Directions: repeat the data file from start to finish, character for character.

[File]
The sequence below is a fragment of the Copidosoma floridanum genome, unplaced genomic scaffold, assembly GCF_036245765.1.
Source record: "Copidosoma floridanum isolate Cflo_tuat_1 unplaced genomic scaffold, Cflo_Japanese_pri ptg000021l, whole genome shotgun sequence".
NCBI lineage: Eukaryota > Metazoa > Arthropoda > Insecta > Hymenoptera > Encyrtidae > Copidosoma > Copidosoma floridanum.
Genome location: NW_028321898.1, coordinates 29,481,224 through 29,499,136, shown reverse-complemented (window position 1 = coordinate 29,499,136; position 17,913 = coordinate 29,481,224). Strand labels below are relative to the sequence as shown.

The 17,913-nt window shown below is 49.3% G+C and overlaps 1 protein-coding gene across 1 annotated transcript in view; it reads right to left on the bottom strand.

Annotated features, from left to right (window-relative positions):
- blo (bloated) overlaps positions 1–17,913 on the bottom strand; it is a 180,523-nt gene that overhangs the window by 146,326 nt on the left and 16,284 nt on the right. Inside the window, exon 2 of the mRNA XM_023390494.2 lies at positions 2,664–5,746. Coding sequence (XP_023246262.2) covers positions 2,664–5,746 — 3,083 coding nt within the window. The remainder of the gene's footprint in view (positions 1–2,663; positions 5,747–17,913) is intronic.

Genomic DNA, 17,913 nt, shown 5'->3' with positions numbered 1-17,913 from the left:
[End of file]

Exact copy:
The sequence below is a fragment of the Copidosoma floridanum genome, unplaced genomic scaffold, assembly GCF_036245765.1.
Source record: "Copidosoma floridanum isolate Cflo_tuat_1 unplaced genomic scaffold, Cflo_Japanese_pri ptg000021l, whole genome shotgun sequence".
NCBI lineage: Eukaryota > Metazoa > Arthropoda > Insecta > Hymenoptera > Encyrtidae > Copidosoma > Copidosoma floridanum.
Genome location: NW_028321898.1, coordinates 29,481,224 through 29,499,136, shown reverse-complemented (window position 1 = coordinate 29,499,136; position 17,913 = coordinate 29,481,224). Strand labels below are relative to the sequence as shown.

The 17,913-nt window shown below is 49.3% G+C and overlaps 1 protein-coding gene across 1 annotated transcript in view; it reads right to left on the bottom strand.

Annotated features, from left to right (window-relative positions):
- blo (bloated) overlaps positions 1–17,913 on the bottom strand; it is a 180,523-nt gene that overhangs the window by 146,326 nt on the left and 16,284 nt on the right. Inside the window, exon 2 of the mRNA XM_023390494.2 lies at positions 2,664–5,746. Coding sequence (XP_023246262.2) covers positions 2,664–5,746 — 3,083 coding nt within the window. The remainder of the gene's footprint in view (positions 1–2,663; positions 5,747–17,913) is intronic.

Genomic DNA, 17,913 nt, shown 5'->3' with positions numbered 1-17,913 from the left: